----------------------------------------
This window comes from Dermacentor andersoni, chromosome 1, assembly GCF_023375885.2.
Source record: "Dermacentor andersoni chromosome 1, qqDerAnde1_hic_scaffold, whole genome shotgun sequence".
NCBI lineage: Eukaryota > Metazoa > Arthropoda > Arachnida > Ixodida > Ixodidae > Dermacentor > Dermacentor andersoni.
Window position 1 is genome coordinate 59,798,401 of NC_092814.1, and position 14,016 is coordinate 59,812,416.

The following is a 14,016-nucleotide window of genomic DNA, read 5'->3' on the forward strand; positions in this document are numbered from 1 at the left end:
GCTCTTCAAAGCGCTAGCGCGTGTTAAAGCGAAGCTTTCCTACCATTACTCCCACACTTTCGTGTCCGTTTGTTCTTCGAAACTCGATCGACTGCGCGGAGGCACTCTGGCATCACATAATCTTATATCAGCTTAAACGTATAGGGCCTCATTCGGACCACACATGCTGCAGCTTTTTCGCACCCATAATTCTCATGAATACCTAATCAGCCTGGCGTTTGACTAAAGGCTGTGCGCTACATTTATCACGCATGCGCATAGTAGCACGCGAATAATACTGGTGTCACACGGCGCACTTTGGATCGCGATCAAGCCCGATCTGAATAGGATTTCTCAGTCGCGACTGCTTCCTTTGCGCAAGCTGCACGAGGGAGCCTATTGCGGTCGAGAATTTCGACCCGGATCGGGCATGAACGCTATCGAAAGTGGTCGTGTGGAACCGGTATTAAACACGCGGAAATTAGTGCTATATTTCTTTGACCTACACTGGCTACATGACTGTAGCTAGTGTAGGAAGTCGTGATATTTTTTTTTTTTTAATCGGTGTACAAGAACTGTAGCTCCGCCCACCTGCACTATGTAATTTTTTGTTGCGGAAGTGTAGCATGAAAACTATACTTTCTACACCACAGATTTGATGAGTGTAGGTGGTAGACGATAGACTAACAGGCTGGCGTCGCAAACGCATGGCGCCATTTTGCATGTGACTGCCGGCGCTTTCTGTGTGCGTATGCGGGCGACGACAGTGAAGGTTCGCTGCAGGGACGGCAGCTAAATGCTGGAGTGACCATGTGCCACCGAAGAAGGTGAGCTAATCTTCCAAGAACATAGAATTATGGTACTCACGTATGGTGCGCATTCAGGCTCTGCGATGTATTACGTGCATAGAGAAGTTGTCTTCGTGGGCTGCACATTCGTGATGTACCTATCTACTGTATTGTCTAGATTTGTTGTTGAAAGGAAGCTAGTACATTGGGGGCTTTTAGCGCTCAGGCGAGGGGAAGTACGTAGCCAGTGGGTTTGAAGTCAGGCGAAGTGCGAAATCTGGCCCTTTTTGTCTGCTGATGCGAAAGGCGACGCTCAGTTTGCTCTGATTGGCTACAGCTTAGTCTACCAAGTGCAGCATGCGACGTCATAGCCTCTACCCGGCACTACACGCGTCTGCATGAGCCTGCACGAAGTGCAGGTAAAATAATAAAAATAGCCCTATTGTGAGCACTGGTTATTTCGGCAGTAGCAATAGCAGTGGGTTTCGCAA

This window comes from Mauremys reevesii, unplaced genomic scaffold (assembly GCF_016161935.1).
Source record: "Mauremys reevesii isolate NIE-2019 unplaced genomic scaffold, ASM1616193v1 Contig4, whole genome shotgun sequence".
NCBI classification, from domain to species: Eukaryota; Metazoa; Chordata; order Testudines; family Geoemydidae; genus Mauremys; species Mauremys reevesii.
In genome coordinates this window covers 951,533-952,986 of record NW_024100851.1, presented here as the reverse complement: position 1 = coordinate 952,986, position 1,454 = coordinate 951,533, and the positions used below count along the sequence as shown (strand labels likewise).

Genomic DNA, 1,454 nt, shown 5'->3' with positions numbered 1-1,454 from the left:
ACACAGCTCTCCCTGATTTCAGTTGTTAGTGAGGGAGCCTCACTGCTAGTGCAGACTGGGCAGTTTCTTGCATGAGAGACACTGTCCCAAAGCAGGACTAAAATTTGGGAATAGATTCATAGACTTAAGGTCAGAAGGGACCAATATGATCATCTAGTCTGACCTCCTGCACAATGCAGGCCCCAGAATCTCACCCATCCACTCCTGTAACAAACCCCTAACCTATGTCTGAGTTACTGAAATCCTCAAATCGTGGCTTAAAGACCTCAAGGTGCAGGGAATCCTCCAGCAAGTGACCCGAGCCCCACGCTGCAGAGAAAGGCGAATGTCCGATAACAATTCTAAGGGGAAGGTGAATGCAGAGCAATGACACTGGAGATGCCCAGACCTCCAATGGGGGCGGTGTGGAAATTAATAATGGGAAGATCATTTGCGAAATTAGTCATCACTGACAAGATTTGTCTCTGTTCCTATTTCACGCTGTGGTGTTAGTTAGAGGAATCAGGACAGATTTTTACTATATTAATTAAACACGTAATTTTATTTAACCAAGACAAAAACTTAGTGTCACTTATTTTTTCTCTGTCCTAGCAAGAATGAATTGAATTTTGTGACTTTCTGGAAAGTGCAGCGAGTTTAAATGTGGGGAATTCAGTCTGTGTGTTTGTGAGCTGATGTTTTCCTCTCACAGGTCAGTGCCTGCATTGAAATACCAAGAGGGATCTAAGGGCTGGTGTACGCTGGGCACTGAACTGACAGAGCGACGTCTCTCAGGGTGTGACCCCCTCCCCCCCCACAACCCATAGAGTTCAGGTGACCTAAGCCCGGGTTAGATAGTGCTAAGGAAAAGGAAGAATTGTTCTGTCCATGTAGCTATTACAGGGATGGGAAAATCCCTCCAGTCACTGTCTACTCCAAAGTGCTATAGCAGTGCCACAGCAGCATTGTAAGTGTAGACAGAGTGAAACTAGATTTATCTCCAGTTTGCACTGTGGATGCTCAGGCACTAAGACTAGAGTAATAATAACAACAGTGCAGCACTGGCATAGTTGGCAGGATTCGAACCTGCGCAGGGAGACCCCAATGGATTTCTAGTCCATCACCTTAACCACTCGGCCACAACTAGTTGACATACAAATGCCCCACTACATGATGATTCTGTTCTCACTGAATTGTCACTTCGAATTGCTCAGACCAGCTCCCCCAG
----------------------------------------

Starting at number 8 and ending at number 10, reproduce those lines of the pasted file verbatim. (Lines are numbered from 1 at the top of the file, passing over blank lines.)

Source record: "Mauremys reevesii isolate NIE-2019 unplaced genomic scaffold, ASM1616193v1 Contig4, whole genome shotgun sequence".
NCBI classification, from domain to species: Eukaryota; Metazoa; Chordata; order Testudines; family Geoemydidae; genus Mauremys; species Mauremys reevesii.
In genome coordinates this window covers 951,533-952,986 of record NW_024100851.1, presented here as the reverse complement: position 1 = coordinate 952,986, position 1,454 = coordinate 951,533, and the positions used below count along the sequence as shown (strand labels likewise).